A.2. Procedure – Configuring advanced routing on Cisco routers

Purpose: 

To configure a Cisco router to redirect selected traffic to PSM instead of its original destination, complete the following steps. This procedure should work on most modern Cisco IOS releases but was specifically tested on IOS version 12.3.

Steps: 

  1. Create an ACL (Access Control List) entry that matches the client and server subnets and the to-be-audited port. Keep in mind that whatever is permitted by this ACL is what will be matched, so make sure that the scope of the ACL entry is narrowed down as much as possible.

    #(config) ip access-list extended ssh-inbound
    #(config-ext-nacl) permit tcp <src net> <src mask> <dst net> <dst mask> eq <dst port>
    Example A.2. Configuring an ACL entry for Cisco policy routing

    For example, if the clients are in the 192.168.0.0/24 subnet, the servers are located in the 10.0.0.0/24 subnet, and the clients access the servers using port 22 (the default port of the SSH protocol), then the permit clause should be:

    #(config-ext-nacl) permit tcp 192.168.0.0 0.0.0.255 10.0.0.0 0.0.0.255 eq 22
    Tip

    Cisco ACLs use inverse netmasks for defining network addresses. To calculate an inverse mask given a subnet mask, simply subtract each octet value from 255.

  2. Create an ACL entry that matches the reply packets coming from the server zone and targeted at the client zone to make sure that replies are reaching the PSM.

    #(config) ip access-list extended ssh-outbound
    #(config-ext-nacl) permit tcp <dst net> <dst mask> eq <dst port> <src net> <src mask>
    Note

    This step is only required if you want to use Source NAT (IP Spoofing) instead of PSM’s address towards the monitored servers.

    Figure A.2. Control > Connections — Using SNAT

    Control > Connections — Using SNAT
    Example A.3. Configuring an ACL entry for reply packets with Cisco policy routing

    In case of the example in step 1, the permit clause should be:

    #(config-ext-nacl) permit tcp 10.0.0.0 0.0.0.255 eq 22 192.168.0.0 0.0.0.255
  3. Create a route-map entry. It controls which packets are affected by policy routing and where they should be forwarded to. The match commands specify the conditions under which policy routing occurs. The set commands specify the routing actions to perform if the criteria enforced by the match commands are met. A new route-map can be defined as follows:

    #(config) route-map scb-inbound
    1. Set your route-map to match the traffic in ACL ssh-inbound:

      #(config-route-map) match ip address ssh-inbound
    2. Set an action on the matching traffic. Define a next-hop entry to redirect the traffic to the PSM.

      #(config-route-map) set ip next-hop <PSM IP address>
  4. Create another route-map that controls the reply packet flow.

    #(config) route-map scb-outbound
    #(config-route-map) match ip address ssh-outbound
    #(config-route-map) set ip next-hop <PSM IP address>
    Note

    This step is only required if you want to use Source NAT (IP Spoofing) instead of PSM’s address towards the monitored servers.

    Figure A.3. Control > Connections — Using SNAT

    Control > Connections — Using SNAT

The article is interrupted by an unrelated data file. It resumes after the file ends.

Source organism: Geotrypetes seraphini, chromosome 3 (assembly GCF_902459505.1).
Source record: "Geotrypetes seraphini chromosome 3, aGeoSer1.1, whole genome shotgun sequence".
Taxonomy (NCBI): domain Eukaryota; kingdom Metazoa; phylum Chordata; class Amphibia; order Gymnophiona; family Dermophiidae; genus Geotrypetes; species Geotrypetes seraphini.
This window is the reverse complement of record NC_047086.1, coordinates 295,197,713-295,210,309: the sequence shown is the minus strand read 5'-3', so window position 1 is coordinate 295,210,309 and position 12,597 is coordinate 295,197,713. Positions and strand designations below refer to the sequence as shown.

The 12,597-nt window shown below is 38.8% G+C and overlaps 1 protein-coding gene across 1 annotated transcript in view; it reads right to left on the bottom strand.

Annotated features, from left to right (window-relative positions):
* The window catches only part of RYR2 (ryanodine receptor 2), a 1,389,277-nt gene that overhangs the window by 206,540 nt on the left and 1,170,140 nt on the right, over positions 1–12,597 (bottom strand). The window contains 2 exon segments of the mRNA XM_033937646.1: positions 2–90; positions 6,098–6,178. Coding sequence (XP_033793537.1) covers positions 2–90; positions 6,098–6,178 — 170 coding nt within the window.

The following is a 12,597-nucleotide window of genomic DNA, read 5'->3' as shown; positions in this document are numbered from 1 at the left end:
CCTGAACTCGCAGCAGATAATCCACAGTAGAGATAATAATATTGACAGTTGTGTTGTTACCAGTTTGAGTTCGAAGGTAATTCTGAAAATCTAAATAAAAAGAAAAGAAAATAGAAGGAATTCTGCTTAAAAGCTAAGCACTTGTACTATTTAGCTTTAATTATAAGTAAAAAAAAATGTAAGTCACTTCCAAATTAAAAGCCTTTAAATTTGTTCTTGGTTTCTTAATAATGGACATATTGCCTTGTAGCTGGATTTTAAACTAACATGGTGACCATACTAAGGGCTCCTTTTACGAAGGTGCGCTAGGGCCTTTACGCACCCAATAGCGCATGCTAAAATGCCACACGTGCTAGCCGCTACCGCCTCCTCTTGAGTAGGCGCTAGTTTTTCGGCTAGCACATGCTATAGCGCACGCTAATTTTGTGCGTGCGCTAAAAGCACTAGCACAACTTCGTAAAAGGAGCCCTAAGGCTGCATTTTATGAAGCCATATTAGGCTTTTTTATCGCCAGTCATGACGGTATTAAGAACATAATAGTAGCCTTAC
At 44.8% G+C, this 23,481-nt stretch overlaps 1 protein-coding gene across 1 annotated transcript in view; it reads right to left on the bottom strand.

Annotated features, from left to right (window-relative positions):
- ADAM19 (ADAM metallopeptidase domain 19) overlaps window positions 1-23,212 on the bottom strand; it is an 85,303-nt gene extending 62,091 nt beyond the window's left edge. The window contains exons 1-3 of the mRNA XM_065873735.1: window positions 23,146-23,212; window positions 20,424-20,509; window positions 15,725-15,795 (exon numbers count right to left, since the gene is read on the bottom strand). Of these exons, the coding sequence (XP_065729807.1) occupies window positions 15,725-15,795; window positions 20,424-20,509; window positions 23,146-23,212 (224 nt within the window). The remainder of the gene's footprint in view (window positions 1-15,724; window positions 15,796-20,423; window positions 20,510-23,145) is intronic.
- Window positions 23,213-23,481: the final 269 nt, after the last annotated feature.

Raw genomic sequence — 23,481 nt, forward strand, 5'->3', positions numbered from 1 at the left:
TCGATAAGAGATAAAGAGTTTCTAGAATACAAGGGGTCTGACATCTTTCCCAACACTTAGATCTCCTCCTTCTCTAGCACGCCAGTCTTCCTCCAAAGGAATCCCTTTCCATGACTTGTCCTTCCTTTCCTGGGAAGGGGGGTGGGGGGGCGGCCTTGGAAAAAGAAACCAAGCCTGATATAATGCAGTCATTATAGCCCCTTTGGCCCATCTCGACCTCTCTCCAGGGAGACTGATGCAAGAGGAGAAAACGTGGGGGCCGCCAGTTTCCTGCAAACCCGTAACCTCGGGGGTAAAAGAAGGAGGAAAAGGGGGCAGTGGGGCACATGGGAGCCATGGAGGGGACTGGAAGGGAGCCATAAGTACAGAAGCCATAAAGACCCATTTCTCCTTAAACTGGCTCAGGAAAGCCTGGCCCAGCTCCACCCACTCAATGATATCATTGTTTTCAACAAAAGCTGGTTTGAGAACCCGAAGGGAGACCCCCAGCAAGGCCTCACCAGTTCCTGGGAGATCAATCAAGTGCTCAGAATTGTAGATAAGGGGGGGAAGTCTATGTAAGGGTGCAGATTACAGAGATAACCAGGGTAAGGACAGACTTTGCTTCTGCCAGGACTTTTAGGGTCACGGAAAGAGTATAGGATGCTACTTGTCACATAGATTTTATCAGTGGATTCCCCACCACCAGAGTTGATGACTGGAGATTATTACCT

5. Apply the route-map to the appropriate interfaces.

    1. First, add the ssh-inbound route-map entry to the interface facing the clients:

      #(config) interface <interface-facing-the-clients>
      #(config-if) ip policy route-map scb-inbound
    2. Then add the ssh-outbound route-map entry to the interface facing the servers:

      #(config) interface <interface-facing-the-servers>
      #(config-if) ip policy route-map scb-outbound

    Expected result: 

    The traffic from the clients targeting the specified port of the servers is redirected to PSM. Therefore, PSM can be configured to control and audit this traffic.

    The full configuration for the above topology:

    ! interface facing the clients
    interface FastEthernet0/0
     ip address 192.168.0.254 255.255.255.0
     ip policy route-map scb-inbound
     duplex full
     speed auto
     no mop enabled
    
    ! interface facing the SCB
    interface FastEthernet0/1
     ip address 172.16.0.254 255.255.255.0
     duplex full
     speed auto
     no mop enabled
    
    ! interface facing the servers
    interface FastEthernet1/0
     ip address 10.0.0.254 255.255.255.0
     ip policy route-map scb-outbound
     duplex full
     speed auto
     no mop enabled
    
    ! access lists matching the server and client subnets and the SSH port - incoming packets
    ip access-list extended ssh-inbound
     permit tcp 192.168.0.0 0.0.0.255 10.0.0.0 0.0.0.255 eq 22
    ! access lists matching the server and client subnets and the SSH port - reply packets
    ip access-list extended ssh-outbound
     permit tcp 10.0.0.0 0.0.0.255 eq 22 192.168.0.0 0.0.0.255
    
    ! policy routing entry matching on the incoming SSH connections and
    ! redirecting them to the SCB external interface
    route-map scb-inbound permit 10
     match ip address ssh-inbound
     set ip next-hop 172.16.0.1
    
    ! the following part is only required for SNAT-based SCB configuration
    ! policy routing entry matching on the SSH reply packets and
    ! redirecting them to the SCB external interface
    route-map scb-outbound permit 10
     match ip address ssh-outbound
     set ip next-hop 172.16.0.1